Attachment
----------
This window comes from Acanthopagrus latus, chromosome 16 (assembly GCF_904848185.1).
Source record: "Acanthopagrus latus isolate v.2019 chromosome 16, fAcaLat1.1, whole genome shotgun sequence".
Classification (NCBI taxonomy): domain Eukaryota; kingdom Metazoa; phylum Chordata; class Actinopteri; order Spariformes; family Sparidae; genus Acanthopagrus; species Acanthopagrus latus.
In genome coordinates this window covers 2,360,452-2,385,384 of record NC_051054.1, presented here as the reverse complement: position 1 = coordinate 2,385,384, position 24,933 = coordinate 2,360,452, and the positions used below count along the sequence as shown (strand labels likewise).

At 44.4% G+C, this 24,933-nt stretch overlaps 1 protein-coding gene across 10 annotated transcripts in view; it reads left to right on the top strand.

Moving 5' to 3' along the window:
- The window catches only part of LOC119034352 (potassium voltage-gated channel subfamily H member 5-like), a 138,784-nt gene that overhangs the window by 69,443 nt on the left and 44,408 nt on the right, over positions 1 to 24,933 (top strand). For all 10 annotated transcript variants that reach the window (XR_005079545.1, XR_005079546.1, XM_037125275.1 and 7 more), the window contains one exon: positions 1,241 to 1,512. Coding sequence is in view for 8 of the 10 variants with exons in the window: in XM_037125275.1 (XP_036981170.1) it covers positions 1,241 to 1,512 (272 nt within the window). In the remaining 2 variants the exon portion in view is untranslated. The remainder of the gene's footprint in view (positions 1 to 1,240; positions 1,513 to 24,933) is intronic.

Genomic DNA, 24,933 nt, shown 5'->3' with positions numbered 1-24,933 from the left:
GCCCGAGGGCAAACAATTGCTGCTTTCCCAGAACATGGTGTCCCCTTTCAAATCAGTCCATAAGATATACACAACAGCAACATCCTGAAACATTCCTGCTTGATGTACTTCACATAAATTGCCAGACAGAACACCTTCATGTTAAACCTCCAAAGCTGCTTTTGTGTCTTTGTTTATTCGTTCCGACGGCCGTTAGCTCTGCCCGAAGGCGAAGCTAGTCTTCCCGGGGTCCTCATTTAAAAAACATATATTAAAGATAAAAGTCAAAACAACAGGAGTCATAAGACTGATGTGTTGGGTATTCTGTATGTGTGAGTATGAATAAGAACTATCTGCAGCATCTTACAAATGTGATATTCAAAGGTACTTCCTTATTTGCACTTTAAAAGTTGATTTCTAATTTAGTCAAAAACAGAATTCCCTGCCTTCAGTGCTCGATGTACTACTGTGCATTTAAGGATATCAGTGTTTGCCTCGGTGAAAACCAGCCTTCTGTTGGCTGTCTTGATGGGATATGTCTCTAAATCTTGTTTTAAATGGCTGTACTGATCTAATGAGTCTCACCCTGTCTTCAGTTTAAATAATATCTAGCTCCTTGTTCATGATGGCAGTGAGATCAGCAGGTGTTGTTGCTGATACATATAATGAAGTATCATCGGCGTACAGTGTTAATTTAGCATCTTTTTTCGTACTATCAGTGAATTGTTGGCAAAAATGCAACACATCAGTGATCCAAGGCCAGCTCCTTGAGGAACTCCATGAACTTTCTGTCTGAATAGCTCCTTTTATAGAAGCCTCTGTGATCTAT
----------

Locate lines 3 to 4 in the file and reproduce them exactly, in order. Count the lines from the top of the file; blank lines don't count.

Classification (NCBI taxonomy): domain Eukaryota; kingdom Metazoa; phylum Chordata; class Actinopteri; order Spariformes; family Sparidae; genus Acanthopagrus; species Acanthopagrus latus.
In genome coordinates this window covers 2,360,452-2,385,384 of record NC_051054.1, presented here as the reverse complement: position 1 = coordinate 2,385,384, position 24,933 = coordinate 2,360,452, and the positions used below count along the sequence as shown (strand labels likewise).